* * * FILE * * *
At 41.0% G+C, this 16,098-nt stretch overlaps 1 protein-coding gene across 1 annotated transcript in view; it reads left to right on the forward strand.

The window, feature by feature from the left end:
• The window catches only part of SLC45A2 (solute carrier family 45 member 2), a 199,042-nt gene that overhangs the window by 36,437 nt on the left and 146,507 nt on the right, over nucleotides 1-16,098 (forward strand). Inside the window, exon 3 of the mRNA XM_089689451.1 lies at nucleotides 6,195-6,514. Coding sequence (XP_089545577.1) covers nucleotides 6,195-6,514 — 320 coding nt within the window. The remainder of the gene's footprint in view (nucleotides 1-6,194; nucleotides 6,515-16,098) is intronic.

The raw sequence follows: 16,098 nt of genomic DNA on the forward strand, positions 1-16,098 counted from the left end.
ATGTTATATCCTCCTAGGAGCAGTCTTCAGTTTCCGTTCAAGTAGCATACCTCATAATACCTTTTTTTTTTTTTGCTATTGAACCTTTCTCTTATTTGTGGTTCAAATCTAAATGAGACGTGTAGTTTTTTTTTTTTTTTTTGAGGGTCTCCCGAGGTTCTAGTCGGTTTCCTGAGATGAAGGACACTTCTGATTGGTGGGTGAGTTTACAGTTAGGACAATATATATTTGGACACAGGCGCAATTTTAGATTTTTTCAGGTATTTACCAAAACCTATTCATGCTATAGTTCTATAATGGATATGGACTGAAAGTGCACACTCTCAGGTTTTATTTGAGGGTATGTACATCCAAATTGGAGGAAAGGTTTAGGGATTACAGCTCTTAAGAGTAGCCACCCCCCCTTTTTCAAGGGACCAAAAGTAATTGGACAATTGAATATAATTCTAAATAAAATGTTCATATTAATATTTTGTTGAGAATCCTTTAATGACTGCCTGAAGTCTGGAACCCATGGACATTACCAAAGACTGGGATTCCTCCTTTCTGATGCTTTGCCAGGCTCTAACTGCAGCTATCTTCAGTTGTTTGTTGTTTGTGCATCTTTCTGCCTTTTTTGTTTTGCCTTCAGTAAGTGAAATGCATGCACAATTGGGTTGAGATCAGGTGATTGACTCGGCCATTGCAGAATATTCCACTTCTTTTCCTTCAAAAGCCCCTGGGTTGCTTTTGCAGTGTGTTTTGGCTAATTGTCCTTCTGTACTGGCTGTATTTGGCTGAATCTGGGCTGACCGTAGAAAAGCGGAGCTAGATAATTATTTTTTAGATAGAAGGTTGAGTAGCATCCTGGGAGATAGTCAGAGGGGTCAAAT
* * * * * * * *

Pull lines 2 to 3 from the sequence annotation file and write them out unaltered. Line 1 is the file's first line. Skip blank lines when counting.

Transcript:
The window, feature by feature from the left end:
• The window catches only part of SLC45A2 (solute carrier family 45 member 2), a 199,042-nt gene that overhangs the window by 36,437 nt on the left and 146,507 nt on the right, over nucleotides 1-16,098 (forward strand). Inside the window, exon 3 of the mRNA XM_089689451.1 lies at nucleotides 6,195-6,514. Coding sequence (XP_089545577.1) covers nucleotides 6,195-6,514 — 320 coding nt within the window. The remainder of the gene's footprint in view (nucleotides 1-6,194; nucleotides 6,515-16,098) is intronic.